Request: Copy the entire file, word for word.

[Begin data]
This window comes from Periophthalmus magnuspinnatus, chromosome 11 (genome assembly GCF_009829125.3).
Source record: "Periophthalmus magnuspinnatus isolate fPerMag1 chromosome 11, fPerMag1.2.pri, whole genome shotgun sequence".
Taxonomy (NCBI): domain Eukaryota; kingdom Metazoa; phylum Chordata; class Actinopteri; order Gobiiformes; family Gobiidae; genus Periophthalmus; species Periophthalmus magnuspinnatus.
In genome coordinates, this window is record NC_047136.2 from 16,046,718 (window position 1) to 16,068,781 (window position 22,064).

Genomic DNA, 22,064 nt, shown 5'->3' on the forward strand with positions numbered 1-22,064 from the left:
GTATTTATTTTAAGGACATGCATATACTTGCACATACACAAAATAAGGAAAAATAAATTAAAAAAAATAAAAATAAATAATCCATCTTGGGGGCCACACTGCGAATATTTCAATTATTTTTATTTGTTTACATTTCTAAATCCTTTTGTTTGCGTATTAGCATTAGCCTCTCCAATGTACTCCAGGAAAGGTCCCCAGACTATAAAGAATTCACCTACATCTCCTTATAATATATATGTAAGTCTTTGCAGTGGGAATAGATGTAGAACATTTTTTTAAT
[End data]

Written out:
This window comes from Periophthalmus magnuspinnatus, chromosome 11 (genome assembly GCF_009829125.3).
Source record: "Periophthalmus magnuspinnatus isolate fPerMag1 chromosome 11, fPerMag1.2.pri, whole genome shotgun sequence".
Taxonomy (NCBI): domain Eukaryota; kingdom Metazoa; phylum Chordata; class Actinopteri; order Gobiiformes; family Gobiidae; genus Periophthalmus; species Periophthalmus magnuspinnatus.
In genome coordinates, this window is record NC_047136.2 from 16,046,718 (window position 1) to 16,068,781 (window position 22,064).

Genomic DNA, 22,064 nt, shown 5'->3' on the forward strand with positions numbered 1-22,064 from the left:
GTATTTATTTTAAGGACATGCATATACTTGCACATACACAAAATAAGGAAAAATAAATTAAAAAAAATAAAAATAAATAATCCATCTTGGGGGCCACACTGCGAATATTTCAATTATTTTTATTTGTTTACATTTCTAAATCCTTTTGTTTGCGTATTAGCATTAGCCTCTCCAATGTACTCCAGGAAAGGTCCCCAGACTATAAAGAATTCACCTACATCTCCTTATAATATATATGTAAGTCTTTGCAGTGGGAATAGATGTAGAACATTTTTTTAAT